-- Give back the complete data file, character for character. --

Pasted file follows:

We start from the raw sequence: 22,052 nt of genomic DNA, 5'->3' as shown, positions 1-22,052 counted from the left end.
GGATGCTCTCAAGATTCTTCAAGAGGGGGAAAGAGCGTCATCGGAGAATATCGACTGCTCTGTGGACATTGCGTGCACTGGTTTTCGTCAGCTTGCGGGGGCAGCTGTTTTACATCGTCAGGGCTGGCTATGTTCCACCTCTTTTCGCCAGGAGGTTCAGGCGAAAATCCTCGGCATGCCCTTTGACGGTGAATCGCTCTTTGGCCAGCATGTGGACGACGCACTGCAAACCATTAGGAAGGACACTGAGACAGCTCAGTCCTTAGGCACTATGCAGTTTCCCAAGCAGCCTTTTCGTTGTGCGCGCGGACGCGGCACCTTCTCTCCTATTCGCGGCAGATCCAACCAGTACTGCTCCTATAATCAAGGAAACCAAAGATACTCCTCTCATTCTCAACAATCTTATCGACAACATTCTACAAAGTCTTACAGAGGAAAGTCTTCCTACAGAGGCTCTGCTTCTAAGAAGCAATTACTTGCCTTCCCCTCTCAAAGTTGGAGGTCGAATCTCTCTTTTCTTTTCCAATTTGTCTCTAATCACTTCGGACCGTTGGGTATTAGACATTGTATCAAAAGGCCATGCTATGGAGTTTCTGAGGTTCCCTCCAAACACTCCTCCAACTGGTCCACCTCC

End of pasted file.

We start from the raw sequence: 22,052 nt of genomic DNA, 5'->3' as shown, positions 1-22,052 counted from the left end.
GGATGCTCTCAAGATTCTTCAAGAGGGGGAAAGAGCGTCATCGGAGAATATCGACTGCTCTGTGGACATTGCGTGCACTGGTTTTCGTCAGCTTGCGGGGGCAGCTGTTTTACATCGTCAGGGCTGGCTATGTTCCACCTCTTTTCGCCAGGAGGTTCAGGCGAAAATCCTCGGCATGCCCTTTGACGGTGAATCGCTCTTTGGCCAGCATGTGGACGACGCACTGCAAACCATTAGGAAGGACACTGAGACAGCTCAGTCCTTAGGCACTATGCAGTTTCCCAAGCAGCCTTTTCGTTGTGCGCGCGGACGCGGCACCTTCTCTCCTATTCGCGGCAGATCCAACCAGTACTGCTCCTATAATCAAGGAAACCAAAGATACTCCTCTCATTCTCAACAATCTTATCGACAACATTCTACAAAGTCTTACAGAGGAAAGTCTTCCTACAGAGGCTCTGCTTCTAAGAAGCAATTACTTGCCTTCCCCTCTCAAAGTTGGAGGTCGAATCTCTCTTTTCTTTTCCAATTTGTCTCTAATCACTTCGGACCGTTGGGTATTAGACATTGTATCAAAAGGCCATGCTATGGAGTTTCTGAGGTTCCCTCCAAACACTCCTCCAACTGGTCCACCTCC